In 2021, over 1 GW of combined concentrated solar (CSP) capacity was under construction in Chile, China, the United Arab Emirates and South Africa. Most of them are based on parabolic technology and are built in parallel with thermal energy storage (TES). By the end of the year, 23 GWh of TES in conjunction with CSP plants was operating on five continents, representing 40% of the world’s energy storage capacity outside of pumped hydropower.
In South Africa, we have some of the world’s most prolific concentrated solar power plants in Karoshoek, Kaxu, Khi and Xina in the Northern Cape, with new ones currently under construction in Bokpoort and Redstone. They provide large-scale power generation and have been outstanding in job creation, however, an additional allowance is missing from the current Integrated Resource Plan (IRP). Some argue that this technology is too expensive and takes too long to build compared to wind and solar PV, but their ability to store energy for use in peak load reduction is highly beneficial.
Inclusive energy governance
The opportunities offered by a renewable energy-based economy and society include the ability to achieve more diverse and inclusive energy governance through localized energy production. It has been proven in many cases that countries with a higher share of renewable energy in their total energy consumption enjoy a greater level of energy independence and security, which is exactly what the South Africa must aim. A renewable energy policy with ambitious targets is essential to accelerate progress in this regard.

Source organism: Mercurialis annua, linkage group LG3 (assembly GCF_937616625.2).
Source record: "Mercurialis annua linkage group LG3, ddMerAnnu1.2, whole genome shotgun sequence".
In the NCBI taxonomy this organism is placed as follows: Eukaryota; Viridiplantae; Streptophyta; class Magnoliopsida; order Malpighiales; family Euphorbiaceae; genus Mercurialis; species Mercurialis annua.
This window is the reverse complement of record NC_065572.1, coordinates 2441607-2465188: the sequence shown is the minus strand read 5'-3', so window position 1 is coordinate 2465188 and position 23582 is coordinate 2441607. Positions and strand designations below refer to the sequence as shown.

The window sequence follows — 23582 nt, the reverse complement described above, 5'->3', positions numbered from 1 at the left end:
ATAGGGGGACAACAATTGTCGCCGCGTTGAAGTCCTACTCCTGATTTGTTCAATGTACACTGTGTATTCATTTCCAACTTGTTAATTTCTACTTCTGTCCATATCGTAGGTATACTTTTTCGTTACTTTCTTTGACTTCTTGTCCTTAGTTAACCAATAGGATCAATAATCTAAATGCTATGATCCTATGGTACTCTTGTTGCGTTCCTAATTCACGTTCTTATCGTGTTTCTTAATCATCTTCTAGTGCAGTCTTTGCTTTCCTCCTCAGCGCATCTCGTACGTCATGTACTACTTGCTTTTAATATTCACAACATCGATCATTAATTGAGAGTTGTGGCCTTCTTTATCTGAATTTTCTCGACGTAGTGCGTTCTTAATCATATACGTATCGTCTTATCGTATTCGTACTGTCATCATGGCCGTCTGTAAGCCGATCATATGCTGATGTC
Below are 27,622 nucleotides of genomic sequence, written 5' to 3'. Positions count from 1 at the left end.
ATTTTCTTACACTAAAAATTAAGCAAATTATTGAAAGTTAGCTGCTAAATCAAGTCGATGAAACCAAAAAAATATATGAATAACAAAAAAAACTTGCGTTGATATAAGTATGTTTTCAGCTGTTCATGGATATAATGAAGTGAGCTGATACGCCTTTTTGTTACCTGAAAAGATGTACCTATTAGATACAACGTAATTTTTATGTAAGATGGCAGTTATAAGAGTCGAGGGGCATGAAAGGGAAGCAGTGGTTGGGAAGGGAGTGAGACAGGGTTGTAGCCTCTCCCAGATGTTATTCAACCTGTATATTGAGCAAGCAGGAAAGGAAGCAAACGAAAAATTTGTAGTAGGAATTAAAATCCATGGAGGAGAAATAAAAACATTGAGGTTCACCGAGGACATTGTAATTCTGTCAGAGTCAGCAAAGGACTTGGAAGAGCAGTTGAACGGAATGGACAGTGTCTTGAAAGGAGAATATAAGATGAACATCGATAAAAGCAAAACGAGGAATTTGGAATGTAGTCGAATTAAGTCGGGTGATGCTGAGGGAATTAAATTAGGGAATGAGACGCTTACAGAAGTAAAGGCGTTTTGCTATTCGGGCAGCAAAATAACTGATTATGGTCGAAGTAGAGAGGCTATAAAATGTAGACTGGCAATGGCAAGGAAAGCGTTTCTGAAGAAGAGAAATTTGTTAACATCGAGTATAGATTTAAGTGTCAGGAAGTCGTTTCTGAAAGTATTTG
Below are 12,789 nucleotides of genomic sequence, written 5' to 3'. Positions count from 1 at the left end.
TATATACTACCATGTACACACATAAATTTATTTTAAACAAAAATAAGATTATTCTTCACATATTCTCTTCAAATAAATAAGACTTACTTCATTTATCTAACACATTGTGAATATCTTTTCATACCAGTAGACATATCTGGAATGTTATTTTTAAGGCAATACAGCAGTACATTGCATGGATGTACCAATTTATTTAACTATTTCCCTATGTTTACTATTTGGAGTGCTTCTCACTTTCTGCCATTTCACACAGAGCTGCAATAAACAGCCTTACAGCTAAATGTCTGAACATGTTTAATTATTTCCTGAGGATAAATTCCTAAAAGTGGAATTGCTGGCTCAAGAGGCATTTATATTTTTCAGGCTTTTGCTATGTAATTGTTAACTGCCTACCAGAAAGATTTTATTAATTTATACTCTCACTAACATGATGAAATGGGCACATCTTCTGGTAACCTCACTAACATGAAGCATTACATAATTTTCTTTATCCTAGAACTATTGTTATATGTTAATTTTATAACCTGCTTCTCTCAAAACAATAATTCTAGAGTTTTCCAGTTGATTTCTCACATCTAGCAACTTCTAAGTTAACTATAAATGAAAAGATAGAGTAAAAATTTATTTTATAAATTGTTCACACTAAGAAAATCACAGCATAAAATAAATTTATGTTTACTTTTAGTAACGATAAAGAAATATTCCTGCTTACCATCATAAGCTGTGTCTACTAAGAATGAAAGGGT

Renewable energy has proven to be very effective in increasing national resilience to shocks – such as climate change, pandemics, economic fluctuations and conflicts. Energy access and gender equality are also closely linked and sit at the crossroads of the United Nations Sustainable Development Goals. South Africa has only committed in the Paris Agreement to be net zero by 2050, which is always important, but first we need to stabilize our energy supply.
Eskom CEO Andre De Ruyter has publicly stated that South Africa’s energy future depends on adding a significant amount of renewable energy to the country’s pool. Last week, he outlined Eskom’s vision for a just energy transition at the Africa Renewable Energy Investment Summit in Cape Town, and he made sure to hear that renewables are at the heart of his vision.
However, he is right to express empathy for small towns whose entire livelihood depends on coal-fired power plants. It would be contrary to the spirit of ubuntu just close those factories and walk away and there’s no need to do that because opportunities abound. Many of these regions have land available to start building renewable power plants, and now is the time to start honing and retraining people. Not only will the apprehension of shifting to new forms of power be assuaged, but we will avoid a potential bottleneck and achieve results more quickly.